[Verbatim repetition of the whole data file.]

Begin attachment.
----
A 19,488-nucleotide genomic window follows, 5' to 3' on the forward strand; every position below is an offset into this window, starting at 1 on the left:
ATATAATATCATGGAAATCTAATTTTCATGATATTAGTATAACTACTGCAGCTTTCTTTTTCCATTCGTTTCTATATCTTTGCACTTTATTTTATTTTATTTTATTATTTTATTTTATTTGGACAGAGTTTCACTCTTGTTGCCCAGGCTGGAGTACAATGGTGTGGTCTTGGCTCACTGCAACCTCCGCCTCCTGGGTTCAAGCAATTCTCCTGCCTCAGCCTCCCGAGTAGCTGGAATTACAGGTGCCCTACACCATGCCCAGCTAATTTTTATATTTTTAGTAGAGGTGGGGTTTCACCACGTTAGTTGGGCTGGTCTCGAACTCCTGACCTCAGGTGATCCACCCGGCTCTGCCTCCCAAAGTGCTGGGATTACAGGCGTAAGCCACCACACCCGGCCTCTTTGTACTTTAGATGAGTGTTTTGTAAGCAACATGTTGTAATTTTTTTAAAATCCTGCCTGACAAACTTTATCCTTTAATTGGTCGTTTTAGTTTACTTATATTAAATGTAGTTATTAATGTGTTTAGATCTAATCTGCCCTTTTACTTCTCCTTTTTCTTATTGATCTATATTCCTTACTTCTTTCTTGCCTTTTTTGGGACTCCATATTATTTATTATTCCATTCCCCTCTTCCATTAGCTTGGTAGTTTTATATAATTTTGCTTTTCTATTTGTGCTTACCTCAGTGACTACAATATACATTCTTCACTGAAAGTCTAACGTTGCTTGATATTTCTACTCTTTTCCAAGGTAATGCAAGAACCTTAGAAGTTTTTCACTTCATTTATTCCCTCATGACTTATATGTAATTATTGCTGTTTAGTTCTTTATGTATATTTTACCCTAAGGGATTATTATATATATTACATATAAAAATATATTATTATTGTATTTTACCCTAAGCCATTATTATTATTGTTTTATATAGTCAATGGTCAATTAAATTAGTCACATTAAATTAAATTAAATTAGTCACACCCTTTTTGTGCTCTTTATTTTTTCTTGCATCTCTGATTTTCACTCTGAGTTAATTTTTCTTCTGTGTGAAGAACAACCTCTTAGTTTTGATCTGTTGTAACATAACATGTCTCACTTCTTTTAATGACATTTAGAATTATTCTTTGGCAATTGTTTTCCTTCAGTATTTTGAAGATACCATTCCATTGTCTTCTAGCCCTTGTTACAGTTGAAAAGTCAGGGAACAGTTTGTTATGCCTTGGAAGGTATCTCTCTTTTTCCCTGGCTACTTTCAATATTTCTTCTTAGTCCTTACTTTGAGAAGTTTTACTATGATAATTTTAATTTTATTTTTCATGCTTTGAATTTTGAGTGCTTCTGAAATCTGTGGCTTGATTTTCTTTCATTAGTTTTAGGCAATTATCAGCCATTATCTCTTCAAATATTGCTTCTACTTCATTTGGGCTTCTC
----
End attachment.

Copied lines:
A 19,488-nucleotide genomic window follows, 5' to 3' on the forward strand; every position below is an offset into this window, starting at 1 on the left:
ATATAATATCATGGAAATCTAATTTTCATGATATTAGTATAACTACTGCAGCTTTCTTTTTCCATTCGTTTCTATATCTTTGCACTTTATTTTATTTTATTTTATTATTTTATTTTATTTGGACAGAGTTTCACTCTTGTTGCCCAGGCTGGAGTACAATGGTGTGGTCTTGGCTCACTGCAACCTCCGCCTCCTGGGTTCAAGCAATTCTCCTGCCTCAGCCTCCCGAGTAGCTGGAATTACAGGTGCCCTACACCATGCCCAGCTAATTTTTATATTTTTAGTAGAGGTGGGGTTTCACCACGTTAGTTGGGCTGGTCTCGAACTCCTGACCTCAGGTGATCCACCCGGCTCTGCCTCCCAAAGTGCTGGGATTACAGGCGTAAGCCACCACACCCGGCCTCTTTGTACTTTAGATGAGTGTTTTGTAAGCAACATGTTGTAATTTTTTTAAAATCCTGCCTGACAAACTTTATCCTTTAATTGGTCGTTTTAGTTTACTTATATTAAATGTAGTTATTAATGTGTTTAGATCTAATCTGCCCTTTTACTTCTCCTTTTTCTTATTGATCTATATTCCTTACTTCTTTCTTGCCTTTTTTGGGACTCCATATTATTTATTATTCCATTCCCCTCTTCCATTAGCTTGGTAGTTTTATATAATTTTGCTTTTCTATTTGTGCTTACCTCAGTGACTACAATATACATTCTTCACTGAAAGTCTAACGTTGCTTGATATTTCTACTCTTTTCCAAGGTAATGCAAGAACCTTAGAAGTTTTTCACTTCATTTATTCCCTCATGACTTATATGTAATTATTGCTGTTTAGTTCTTTATGTATATTTTACCCTAAGGGATTATTATATATATTACATATAAAAATATATTATTATTGTATTTTACCCTAAGCCATTATTATTATTGTTTTATATAGTCAATGGTCAATTAAATTAGTCACATTAAATTAAATTAAATTAGTCACACCCTTTTTGTGCTCTTTATTTTTTCTTGCATCTCTGATTTTCACTCTGAGTTAATTTTTCTTCTGTGTGAAGAACAACCTCTTAGTTTTGATCTGTTGTAACATAACATGTCTCACTTCTTTTAATGACATTTAGAATTATTCTTTGGCAATTGTTTTCCTTCAGTATTTTGAAGATACCATTCCATTGTCTTCTAGCCCTTGTTACAGTTGAAAAGTCAGGGAACAGTTTGTTATGCCTTGGAAGGTATCTCTCTTTTTCCCTGGCTACTTTCAATATTTCTTCTTAGTCCTTACTTTGAGAAGTTTTACTATGATAATTTTAATTTTATTTTTCATGCTTTGAATTTTGAGTGCTTCTGAAATCTGTGGCTTGATTTTCTTTCATTAGTTTTAGGCAATTATCAGCCATTATCTCTTCAAATATTGCTTCTACTTCATTTGGGCTTCTC